A Christmas Carol Resonates in the Past, Present, and Future
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A Christmas Carol Resonates in the Past, Present, and Future

Charles Dickens' classic story returns to Soulpepper to ring in the holiday season.

Joseph Ziegler and John Jarvis as Ebenezer Scrooge and Jacob Marley. Photo by Cylla von Tiedemann.

A Christmas Carol
Young Centre for the Performing Arts (50 Tank House Lane)
December 3 to December 29

The wooden huts at the Distillery District’s Christmas Market are up now, their owners peddling holiday gifts like gourmet alcoholic eggnog, detailed artisanal ornaments, and thick, hand-knit scarves. White lights hang overhead. A ferris wheel, a merry-go-round, and a giant decorated tree brighten the area. Meanwhile, just a little ways down Tank House Lane, Charles Dickens’ A Christmas Carol is playing at the Young Centre for the Performing Arts. The Distillery is basically Christmastown.

A Christmas Carol goes with the holiday season like hot chocolate goes with marshmallows, cold wind goes with drippy noses, and “Bah” goes with “Humbug!” And this year—which happens to mark Dickens’ bicentenary—would seem especially amiss without the story of miser Ebenezer Scrooge and his visits from four wise ghosts on Christmas Eve. Especially so when Soulpepper Theatre delivers such a fine production, adapted and directed by Michael Shamata.

First staged at Theatre New Brunswick in 1990, the adaptation is a straightforward take on the classic story. Don’t expect a lot of jarring stylistic choices here—although Julie Fox’s ghostly costumes add a welcome bit of frivolity, and two dancer narrators help build the show’s sense of fantasy and the supernatural.

Instead, the intrigue lies in the characters: Scrooge, his nephew Fred, his clerk Bob Cratchit, his deceased partner Jacob Marley, and the little scamp Tiny Tim. John Jarvis, who takes on the roles of the paranormal players, introduces the show as an eerie ghost story. There’s an unexpected amount of humour thanks to Kevin Bundy and Maggie Huculak’s Mr. and Mrs. Fezziwig, not to mention Joseph Ziegler, whose comedic timing as Scrooge pays off during both his most frugal and his most festive moments. But there are also more than enough sorrowful scenes from the Cratchit family and Scrooge’s past (which sometimes heavy-handedly use the show’s elementary-aged cast members to tug your heartstrings) to put the play squarely in the category of tragedy.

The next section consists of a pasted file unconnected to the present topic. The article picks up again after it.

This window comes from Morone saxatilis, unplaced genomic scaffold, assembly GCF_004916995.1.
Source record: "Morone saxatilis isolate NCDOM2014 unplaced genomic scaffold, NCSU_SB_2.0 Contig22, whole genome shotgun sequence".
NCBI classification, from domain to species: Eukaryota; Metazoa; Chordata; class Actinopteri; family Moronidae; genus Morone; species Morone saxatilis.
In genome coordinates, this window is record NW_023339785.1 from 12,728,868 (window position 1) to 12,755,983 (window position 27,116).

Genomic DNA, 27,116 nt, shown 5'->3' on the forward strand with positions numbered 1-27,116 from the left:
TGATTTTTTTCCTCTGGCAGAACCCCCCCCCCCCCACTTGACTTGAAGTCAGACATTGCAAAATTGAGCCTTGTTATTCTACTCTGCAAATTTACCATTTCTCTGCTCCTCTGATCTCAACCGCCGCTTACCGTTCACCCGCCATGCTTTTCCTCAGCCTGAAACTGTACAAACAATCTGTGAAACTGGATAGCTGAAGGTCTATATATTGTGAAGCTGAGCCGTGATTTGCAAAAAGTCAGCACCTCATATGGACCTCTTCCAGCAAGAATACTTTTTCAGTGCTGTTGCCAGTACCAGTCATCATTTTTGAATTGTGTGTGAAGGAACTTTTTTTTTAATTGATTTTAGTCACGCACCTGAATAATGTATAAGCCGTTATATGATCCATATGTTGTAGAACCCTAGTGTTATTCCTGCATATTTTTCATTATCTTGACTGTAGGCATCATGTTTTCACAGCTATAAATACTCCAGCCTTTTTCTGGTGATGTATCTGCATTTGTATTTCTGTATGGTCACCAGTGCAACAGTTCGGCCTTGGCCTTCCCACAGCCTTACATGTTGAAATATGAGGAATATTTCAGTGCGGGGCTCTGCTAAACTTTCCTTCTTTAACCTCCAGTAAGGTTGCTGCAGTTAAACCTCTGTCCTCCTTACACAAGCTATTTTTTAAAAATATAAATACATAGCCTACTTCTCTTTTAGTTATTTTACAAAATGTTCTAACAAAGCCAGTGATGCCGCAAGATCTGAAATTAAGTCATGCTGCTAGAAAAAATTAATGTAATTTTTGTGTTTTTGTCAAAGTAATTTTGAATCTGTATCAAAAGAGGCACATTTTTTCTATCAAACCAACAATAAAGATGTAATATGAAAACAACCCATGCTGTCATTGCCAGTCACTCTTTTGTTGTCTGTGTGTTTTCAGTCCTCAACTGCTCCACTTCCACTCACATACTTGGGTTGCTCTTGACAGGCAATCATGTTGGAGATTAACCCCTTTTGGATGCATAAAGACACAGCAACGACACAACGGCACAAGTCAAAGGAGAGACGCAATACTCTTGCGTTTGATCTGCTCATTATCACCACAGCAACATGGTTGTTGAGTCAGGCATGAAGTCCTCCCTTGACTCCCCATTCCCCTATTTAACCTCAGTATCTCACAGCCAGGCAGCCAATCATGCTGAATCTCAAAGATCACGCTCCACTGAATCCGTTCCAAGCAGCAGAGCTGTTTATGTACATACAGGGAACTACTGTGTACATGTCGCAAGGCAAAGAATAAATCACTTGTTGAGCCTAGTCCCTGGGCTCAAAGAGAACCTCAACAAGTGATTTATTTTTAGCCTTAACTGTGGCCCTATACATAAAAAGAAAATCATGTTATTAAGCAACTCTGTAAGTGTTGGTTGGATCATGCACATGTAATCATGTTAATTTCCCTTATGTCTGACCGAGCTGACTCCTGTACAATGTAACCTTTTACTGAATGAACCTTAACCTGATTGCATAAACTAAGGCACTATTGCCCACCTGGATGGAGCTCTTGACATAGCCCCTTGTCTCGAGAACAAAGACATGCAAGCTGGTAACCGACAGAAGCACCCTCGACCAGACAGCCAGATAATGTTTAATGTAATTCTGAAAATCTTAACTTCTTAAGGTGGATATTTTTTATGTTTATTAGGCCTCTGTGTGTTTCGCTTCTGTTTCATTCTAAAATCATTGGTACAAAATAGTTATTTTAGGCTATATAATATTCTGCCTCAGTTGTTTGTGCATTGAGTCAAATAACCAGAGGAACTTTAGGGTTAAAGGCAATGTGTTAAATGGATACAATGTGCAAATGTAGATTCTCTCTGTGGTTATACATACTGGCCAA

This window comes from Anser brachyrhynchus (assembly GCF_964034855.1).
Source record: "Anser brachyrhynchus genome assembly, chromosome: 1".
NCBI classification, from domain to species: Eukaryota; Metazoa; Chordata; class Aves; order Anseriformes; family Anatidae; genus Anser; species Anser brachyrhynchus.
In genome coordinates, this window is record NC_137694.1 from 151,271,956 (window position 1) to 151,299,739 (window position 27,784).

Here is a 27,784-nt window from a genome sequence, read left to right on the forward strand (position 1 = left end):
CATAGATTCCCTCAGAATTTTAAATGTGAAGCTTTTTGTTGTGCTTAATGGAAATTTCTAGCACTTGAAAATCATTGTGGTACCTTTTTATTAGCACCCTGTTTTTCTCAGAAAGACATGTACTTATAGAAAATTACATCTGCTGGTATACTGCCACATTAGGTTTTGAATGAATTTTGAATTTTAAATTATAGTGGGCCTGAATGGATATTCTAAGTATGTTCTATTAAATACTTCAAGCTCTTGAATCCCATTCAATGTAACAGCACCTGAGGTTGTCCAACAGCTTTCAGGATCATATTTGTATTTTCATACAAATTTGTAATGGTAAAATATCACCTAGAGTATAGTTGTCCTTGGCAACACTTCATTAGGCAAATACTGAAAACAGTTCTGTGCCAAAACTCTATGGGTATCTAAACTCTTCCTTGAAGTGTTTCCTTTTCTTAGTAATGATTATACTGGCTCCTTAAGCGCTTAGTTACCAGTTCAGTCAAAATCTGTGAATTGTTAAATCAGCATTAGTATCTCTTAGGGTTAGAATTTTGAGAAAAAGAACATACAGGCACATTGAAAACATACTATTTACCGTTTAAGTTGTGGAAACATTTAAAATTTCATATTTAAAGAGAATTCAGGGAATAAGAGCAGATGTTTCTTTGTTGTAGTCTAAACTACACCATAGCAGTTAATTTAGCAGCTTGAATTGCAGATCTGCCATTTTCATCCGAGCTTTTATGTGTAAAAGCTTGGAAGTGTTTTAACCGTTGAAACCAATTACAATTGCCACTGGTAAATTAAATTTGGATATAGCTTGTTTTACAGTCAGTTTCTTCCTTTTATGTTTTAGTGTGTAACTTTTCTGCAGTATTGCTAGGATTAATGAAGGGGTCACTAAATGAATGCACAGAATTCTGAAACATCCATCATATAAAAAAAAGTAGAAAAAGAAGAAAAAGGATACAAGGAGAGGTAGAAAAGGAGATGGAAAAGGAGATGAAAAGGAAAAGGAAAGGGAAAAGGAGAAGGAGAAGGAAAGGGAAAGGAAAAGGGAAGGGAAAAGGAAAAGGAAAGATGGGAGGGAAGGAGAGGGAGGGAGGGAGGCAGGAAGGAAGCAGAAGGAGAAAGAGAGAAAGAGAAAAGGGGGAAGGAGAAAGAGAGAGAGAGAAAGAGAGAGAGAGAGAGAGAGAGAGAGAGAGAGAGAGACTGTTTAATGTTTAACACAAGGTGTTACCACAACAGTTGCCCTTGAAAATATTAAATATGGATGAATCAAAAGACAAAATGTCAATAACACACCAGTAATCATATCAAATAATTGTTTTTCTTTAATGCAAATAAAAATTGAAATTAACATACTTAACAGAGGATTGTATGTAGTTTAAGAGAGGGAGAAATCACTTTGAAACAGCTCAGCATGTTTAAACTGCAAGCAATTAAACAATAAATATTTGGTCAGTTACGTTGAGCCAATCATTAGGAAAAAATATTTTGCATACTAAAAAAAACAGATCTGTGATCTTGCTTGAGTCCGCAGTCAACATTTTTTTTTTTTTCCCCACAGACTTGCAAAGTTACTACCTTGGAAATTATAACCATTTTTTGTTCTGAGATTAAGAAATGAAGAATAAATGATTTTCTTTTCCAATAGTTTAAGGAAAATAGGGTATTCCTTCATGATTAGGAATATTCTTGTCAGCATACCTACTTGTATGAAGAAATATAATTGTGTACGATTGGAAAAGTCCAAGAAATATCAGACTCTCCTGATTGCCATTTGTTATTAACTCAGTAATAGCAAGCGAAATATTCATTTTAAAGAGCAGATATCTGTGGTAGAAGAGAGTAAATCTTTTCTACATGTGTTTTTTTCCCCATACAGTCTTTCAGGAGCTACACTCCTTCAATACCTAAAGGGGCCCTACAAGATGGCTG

With many returning actors reprising acclaimed roles from years past, the scenes flow like well-oiled machines. Ziegler as Scrooge, Oliver Dennis as Cratchit, and Huculak as Scrooge’s maid Mrs. Dilber are particularly strong.

But what helps is our proximity to the actors at work. The last time Soulpepper used a theatre-in-the-round configuration was for the bare-bones children’s musical romp Alligator Pie. This time, families are invited to surround the larger George Baillie stage, which is efficiently used for ghost exits and entrances, busy street scenes, decorating and dancing at the Fezziwig Christmas party, and giving the audience an especially sad fly-on-the-wall feeling during Belle (Sarah Wilson) and young Ebenezer’s (Matthew Edison) breakup.

Now that we’re celebrating Dickens’ 200th birthday, it’s something to say that A Christmas Carol still hasn’t lost its meaning among contemporary audiences. And it’s really something to say that it even brings to mind recent news, like Mitt Romney’s gaffe during the latest U.S. presidential election. Obama may have come out on top of that particular clash of the classes, but it’s clear we’re still a long way from making Dickens’ utopia of giving and selflessness a reality.

CORRECTION: December 7, 2012, 11:30 AM This article originally listed the incorrect name for the show’s director, Michael Shamata, and has now been corrected.